I revisited BabyCenter’s natural unmedicated birth group a couple times around Rebecca’s birthday. Like usual, people are asking how to prepare for a natural birth. Which methods? What are you doing? Like usual, the responses give sensible and encouraging advice, but in retrospect I can’t get past how narrowly practical their focus is, as if birth were such a specialized activity that getting ready for it nowhere intersects with the rest of your life.
If you want to prepare for a natural birth, you may drive across the country all by your pregnant self, except for your stuffed animals and your household gods. But only if you haven’t done much driving before. Don’t take any of your friends up on their offers to come with you, or you won’t remember who you are by yourself. You won’t remember that you don’t need to depend on anyone to figure out where to go and how to get there, or that you can get out of most messes just fine on your own.
If you want to prepare for a natural birth, you may really listen to yourself talk about aches and pains–especially how your ribs hurt in front, just below the bra line, like something’s cutting into them–and worry about what your reaction now might bode for your reaction then. You’ll start wondering if there’s a less boring way to talk about what you’re feeling, like maybe to describe it in colors instead of clichés? So you drop into your pain and you see your bread-white ribs washed with blood like wine, a vision of your own body celebrating the Eucharist. Then you’ll pray to God to open up the space around your heart to make room for you and the baby both. And then the pain will just feel like stretching and it’ll hardly bother you a bit.
If you want to prepare for a natural birth, you may masturbate a lot. Because a month before your due date, suddenly a sub-genre of porn that was never interesting before (and soon won’t be again) is the hottest thing since toast: women forced to come until they beg for it to stop, until they’re out of their minds and deep in subspace. Oh man. And you’ll realize the next morning, the reason that particular scenario is smokin’ now? It’s because, what if you lose control in labor? And every time you jerk it, somewhere far back in your head, you’re secretly reimagining losing control as less scary.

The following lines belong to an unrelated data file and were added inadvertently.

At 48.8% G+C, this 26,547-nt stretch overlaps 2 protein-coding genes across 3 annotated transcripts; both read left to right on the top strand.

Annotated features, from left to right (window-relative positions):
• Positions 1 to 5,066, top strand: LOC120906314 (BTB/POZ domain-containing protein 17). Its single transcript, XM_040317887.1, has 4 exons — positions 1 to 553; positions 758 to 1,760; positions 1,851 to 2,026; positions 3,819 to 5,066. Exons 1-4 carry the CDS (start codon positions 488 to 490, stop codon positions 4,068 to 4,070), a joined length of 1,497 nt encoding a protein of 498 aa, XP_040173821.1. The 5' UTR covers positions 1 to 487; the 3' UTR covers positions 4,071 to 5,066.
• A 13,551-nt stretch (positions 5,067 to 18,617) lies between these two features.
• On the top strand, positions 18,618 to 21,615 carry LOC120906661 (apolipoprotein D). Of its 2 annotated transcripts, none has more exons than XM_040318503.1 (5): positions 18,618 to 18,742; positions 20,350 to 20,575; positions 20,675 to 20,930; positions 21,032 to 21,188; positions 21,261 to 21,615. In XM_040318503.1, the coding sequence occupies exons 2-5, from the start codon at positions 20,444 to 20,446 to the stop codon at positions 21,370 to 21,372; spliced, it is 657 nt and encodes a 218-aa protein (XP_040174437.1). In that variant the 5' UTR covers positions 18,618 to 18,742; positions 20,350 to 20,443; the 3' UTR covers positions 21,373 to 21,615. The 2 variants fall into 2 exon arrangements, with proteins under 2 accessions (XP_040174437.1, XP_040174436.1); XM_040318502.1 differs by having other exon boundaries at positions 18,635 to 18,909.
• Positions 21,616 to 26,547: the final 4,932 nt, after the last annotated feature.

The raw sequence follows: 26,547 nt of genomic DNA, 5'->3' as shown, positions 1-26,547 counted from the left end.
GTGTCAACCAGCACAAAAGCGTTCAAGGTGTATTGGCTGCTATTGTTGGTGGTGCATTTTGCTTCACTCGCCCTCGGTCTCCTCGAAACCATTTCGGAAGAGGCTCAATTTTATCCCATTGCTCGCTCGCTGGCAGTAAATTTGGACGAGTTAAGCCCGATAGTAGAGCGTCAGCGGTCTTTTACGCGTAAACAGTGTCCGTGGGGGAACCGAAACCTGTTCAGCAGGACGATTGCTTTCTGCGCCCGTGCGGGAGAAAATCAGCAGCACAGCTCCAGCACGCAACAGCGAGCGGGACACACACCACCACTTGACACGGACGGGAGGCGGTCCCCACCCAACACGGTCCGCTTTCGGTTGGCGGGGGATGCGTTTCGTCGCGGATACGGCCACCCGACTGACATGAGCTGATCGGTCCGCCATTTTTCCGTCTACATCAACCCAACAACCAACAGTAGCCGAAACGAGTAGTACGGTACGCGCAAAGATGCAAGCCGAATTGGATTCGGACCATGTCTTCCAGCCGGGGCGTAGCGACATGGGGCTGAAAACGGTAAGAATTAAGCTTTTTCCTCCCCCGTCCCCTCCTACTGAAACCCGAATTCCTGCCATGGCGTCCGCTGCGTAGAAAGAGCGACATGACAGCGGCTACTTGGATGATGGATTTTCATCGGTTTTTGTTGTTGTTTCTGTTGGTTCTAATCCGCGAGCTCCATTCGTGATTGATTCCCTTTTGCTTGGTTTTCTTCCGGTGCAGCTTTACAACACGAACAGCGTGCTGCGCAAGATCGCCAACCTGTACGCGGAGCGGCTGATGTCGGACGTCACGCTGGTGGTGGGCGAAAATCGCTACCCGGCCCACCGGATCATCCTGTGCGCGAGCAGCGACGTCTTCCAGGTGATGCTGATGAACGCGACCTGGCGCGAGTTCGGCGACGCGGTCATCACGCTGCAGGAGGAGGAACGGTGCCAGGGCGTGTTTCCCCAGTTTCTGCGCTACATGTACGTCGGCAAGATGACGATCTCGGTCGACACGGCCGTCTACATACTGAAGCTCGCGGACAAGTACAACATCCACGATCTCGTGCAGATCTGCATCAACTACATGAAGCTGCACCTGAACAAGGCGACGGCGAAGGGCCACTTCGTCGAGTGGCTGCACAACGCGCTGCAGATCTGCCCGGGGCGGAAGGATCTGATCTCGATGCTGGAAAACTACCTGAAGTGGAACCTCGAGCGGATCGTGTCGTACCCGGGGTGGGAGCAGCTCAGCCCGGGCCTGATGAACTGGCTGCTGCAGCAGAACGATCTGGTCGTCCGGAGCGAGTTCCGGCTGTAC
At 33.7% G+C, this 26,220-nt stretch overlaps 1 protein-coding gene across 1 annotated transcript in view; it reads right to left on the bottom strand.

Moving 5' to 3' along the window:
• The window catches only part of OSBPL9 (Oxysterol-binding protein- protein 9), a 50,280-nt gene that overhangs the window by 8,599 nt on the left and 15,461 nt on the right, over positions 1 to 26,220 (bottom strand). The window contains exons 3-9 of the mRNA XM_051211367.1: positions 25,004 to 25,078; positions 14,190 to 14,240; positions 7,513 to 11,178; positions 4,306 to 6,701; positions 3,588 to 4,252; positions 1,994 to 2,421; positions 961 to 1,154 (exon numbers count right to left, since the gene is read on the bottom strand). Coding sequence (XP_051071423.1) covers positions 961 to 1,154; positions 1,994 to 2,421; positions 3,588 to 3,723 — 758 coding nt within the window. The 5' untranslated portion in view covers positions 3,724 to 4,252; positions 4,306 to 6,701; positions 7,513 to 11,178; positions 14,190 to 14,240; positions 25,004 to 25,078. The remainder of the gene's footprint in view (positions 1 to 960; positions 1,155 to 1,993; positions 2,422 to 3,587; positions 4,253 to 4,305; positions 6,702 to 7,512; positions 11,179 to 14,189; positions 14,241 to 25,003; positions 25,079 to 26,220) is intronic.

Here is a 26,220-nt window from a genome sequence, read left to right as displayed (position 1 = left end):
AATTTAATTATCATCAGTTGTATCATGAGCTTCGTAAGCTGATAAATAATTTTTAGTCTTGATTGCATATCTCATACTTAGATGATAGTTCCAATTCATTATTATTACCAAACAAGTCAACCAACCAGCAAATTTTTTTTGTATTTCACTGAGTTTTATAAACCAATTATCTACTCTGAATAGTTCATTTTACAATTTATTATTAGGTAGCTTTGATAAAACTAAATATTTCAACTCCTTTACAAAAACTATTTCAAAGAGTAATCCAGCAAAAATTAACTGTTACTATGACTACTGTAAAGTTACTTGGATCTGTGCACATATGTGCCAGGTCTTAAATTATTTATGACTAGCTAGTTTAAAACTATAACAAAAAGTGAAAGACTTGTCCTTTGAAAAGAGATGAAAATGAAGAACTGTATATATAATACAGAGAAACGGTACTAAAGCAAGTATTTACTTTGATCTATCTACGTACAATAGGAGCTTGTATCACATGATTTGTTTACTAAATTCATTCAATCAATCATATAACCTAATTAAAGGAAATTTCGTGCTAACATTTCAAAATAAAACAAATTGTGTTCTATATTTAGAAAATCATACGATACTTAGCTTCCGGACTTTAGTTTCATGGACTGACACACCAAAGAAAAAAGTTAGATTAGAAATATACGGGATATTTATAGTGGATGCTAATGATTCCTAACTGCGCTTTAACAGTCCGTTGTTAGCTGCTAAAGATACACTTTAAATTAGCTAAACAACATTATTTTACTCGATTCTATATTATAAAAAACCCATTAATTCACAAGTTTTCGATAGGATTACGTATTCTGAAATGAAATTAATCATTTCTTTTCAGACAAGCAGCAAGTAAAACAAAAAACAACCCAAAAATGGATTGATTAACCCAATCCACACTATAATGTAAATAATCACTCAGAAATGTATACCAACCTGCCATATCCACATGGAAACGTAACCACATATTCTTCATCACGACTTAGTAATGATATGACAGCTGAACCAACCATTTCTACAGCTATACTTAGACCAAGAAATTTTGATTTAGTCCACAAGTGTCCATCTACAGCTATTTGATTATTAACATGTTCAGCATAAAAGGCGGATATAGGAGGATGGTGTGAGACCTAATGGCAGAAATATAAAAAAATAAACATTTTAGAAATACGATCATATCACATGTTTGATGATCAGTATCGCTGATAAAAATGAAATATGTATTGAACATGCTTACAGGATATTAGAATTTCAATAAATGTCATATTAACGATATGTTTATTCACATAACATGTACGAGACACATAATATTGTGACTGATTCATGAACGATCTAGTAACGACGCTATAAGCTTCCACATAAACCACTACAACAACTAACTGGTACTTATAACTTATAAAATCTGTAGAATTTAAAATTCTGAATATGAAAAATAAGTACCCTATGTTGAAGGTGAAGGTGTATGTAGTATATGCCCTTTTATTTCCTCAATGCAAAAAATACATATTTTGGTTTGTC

When I’d asked our midwives, midway through pregnancy, about learning pain management techniques, Anna said I could if I wanted to, but that people usually react to labor the same way they do to any other tough situation in their lives. I take the point that how you act during birth is inextricable from how you approach the rest of your life, but her way of phrasing it didn’t sound quite right to me. After all, you can see I react to difficulties in all sorts of ways, and things like hunger or social context send me in yet other directions. The question is, which versions of yourself do you bring into labor?
When the midwives started the second birth circle class by asking about the physically hardest thing you’ve ever done and how you dealt with it, everyone else (not literally) told stories about rock climbing. Then it was my turn and you know I’m a dweeb: My greatest test of physical stamina to date had been grading papers through the wee hours of the morning. I mean, it can be really ugly, desperate work when you’re exhausted and struggling to stay fair to everyone. Later, after I got over feeling like a nebbish, it occurred to me that the midwives’ question had been clever, because answering it gives you a chance to define yourself as strong and makes that into a part of your social persona at the birth circle. That’s useful, because who other people expect you to be has an almost gravitational pull on most people. So if you establish yourself as a person who struggles but ultimately makes it, then maybe it gets easier to be that person when you go into labor.
This is also the sort of thing that medical doctors don’t do. Interacting with my doctor’s office positioned me as someone under suspicion of being weak and untrustworthy, and as someone who was dependent on medical professionals to know my own body. It wasn’t a persona I wanted to answer to, and that was part of why I switched to midwives.
If you’re preparing for a natural birth, you may spend the last week before your due date reviewing other changing points in your life, when your experience took you to the limits of endurance and you came out different. Then, with luck, labor will be anticlimactic, but you’ll still find yourself transformed into a mother. And maybe the ways you prepared for labor will help with that transition, too.
For those of you who’ve planned an unmedicated birth or similar venture: What would a guide to preparing for it look like if it were based on your experiences? Did you find yourself gearing up for it in any ways people don’t usually talk about?